Published August 27, 2013
All four Grand Slam tournament are investing in new infrasctructure, including the US Open.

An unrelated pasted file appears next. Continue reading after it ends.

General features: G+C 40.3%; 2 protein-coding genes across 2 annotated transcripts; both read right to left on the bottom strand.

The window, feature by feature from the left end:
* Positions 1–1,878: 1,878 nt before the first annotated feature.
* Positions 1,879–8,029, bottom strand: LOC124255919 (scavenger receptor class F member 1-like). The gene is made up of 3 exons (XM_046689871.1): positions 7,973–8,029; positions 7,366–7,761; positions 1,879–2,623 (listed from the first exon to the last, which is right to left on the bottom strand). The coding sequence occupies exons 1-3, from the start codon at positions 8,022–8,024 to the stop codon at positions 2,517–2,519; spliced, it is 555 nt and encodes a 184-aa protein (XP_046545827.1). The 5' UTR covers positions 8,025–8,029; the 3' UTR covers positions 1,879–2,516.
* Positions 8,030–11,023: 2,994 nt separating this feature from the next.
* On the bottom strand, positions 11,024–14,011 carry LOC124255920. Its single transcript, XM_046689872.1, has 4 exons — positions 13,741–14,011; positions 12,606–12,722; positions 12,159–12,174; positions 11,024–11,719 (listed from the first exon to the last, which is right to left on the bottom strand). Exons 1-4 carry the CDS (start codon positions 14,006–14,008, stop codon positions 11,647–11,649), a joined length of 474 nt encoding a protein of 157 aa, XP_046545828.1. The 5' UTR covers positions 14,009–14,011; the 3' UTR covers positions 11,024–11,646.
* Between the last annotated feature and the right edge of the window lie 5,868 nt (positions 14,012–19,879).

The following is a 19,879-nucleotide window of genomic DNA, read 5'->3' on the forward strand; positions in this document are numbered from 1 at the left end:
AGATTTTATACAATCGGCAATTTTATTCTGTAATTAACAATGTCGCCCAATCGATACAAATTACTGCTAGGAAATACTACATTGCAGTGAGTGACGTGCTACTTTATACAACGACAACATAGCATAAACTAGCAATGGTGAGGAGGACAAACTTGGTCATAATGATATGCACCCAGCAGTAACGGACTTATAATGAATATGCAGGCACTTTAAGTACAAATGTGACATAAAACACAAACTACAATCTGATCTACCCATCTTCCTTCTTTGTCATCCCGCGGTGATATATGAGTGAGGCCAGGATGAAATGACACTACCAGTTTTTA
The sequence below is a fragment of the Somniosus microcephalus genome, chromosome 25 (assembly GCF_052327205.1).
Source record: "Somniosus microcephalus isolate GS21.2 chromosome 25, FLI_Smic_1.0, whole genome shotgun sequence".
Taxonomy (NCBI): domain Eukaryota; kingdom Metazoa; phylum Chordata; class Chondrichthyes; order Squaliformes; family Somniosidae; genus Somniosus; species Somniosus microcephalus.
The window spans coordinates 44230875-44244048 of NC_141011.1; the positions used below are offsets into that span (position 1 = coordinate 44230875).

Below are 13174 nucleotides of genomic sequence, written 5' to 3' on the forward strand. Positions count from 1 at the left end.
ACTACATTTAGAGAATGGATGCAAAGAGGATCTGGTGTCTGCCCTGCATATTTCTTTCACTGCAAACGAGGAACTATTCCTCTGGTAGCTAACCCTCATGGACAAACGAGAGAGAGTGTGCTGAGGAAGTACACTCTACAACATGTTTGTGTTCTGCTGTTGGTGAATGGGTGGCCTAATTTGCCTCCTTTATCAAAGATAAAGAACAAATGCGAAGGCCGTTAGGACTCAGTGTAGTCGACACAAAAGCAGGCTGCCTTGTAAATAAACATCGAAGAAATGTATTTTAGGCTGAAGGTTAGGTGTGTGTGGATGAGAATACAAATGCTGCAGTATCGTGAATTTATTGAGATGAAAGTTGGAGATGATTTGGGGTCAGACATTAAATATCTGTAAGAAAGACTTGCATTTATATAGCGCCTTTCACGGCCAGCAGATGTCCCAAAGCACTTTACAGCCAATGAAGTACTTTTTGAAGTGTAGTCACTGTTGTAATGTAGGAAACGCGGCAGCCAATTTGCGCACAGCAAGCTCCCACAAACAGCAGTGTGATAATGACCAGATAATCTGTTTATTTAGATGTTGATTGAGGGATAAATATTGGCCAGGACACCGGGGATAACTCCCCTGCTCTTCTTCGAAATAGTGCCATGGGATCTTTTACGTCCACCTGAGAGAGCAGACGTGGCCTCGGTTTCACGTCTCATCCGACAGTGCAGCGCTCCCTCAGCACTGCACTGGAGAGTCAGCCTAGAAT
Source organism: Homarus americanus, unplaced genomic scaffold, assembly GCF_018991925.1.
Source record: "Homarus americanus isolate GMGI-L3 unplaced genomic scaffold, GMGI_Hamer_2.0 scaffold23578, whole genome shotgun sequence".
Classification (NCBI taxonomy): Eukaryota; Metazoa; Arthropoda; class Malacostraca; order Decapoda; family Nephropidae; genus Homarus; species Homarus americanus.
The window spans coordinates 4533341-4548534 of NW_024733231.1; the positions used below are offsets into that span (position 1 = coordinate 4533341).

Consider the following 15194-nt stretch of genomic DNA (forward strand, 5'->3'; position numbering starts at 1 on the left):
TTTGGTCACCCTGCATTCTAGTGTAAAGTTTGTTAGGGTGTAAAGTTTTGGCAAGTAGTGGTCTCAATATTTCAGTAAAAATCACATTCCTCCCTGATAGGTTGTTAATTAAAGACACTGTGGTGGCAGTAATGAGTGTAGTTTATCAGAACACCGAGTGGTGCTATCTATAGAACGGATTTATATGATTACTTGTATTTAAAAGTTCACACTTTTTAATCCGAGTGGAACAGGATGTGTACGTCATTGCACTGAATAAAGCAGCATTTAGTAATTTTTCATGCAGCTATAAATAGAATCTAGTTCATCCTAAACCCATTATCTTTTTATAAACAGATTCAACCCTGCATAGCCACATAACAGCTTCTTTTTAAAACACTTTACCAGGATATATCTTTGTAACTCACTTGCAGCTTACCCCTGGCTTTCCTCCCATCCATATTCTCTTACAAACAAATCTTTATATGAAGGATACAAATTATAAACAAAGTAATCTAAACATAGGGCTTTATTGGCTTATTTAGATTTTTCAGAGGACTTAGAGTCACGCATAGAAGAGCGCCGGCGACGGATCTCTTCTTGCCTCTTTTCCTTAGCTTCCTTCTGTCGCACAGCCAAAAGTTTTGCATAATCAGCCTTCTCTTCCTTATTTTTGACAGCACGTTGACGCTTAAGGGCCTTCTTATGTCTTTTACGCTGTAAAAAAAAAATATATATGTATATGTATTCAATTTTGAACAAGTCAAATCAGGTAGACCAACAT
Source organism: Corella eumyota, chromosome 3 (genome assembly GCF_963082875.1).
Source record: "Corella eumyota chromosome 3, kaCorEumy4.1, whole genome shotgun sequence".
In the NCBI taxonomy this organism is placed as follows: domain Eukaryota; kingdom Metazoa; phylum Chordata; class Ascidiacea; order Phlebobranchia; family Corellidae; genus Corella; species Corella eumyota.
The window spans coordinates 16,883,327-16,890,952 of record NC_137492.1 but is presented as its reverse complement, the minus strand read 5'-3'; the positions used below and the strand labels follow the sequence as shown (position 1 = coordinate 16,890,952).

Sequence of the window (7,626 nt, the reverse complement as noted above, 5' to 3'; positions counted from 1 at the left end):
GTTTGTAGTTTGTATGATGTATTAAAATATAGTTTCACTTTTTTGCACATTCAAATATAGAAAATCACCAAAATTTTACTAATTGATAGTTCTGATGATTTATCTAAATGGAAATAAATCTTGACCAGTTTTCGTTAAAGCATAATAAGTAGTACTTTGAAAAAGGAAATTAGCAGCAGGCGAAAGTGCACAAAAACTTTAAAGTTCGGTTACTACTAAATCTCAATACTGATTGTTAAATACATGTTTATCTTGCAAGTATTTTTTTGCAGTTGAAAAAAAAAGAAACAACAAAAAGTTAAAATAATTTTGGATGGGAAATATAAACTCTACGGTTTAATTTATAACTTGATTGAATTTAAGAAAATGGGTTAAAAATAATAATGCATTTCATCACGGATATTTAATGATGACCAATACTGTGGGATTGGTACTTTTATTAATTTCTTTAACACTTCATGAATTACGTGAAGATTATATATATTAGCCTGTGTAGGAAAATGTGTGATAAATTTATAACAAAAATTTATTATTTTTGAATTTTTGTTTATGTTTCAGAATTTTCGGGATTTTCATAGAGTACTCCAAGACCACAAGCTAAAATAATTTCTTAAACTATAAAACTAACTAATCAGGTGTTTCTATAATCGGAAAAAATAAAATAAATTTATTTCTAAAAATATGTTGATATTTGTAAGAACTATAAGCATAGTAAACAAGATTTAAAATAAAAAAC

Two years ago, U.S. Open tournament referee Brian Earley’s "controversial decision to send some of the sport’s biggest names out to play on courts which they thought were dangerous set in train a sequence of events for which the Grand Slam tournaments are literally still paying," according to Paul Newman of the London INDEPENDENT. The following two years "have seen a remarkable shift in the balance of power." The Grand Slam tournaments "have thrown money not only at the players but also at their facilities." It is almost as if "they have been engaging in one-upmanship, matching or surpassing each other in terms of both their prize money and their determination not to fall behind their rivals with the spectacle they provide." U.S. Tennis Association officials "could barely hide their glee." This year’s men’s and women’s champions "will each receive cheques" for $2.6M, the "biggest in the sport’s history." The U.S. Open’s announcement on prize money "followed similar moves by the three other Grand Slam tournaments." The increases this year, at a time of global economic difficulties, "have been remarkable." The Australian Open, aware that there had been talk of a players’ strike, "set the benchmark by announcing a rise in prize money to $A30M ($27M), which at the time "was the biggest prize fund in history." The French Open followed by increasing its pot to €22M ($29M). The All England Club announced a "remarkable" 40% increase in prize money earlier this year. Meanwhile all four Grand Slam tournaments "are investing heavily in their facilities," the U.S. Open "having been the last to show their hand." Tennis Australia "is in the process of spending" A$363M ($328M) on a series of improvements to Melbourne Park, including a cover over Margaret Court Stadium, "which will give the tournament sliding roofs over three courts." Proposed changes at the French Open "are in a state of flux." The French federation "wants to expand into adjoining botanical gardens" -- at 21 acres Roland Garros is currently the smallest of the four Grand Slam sites -- but a tribunal earlier this year "found in favour of environmentalists who have campaigned against the proposals." Wimbledon "has not finalised its redevelopment programme," but is in the middle of a consultation process with regard to its “Master Plan.” The outline proposals "include a range of structural changes over the next 15 to 20 years, including a retractable roof over No. 1 Court and new locations for many outside courts" (INDEPENDENT, 8/25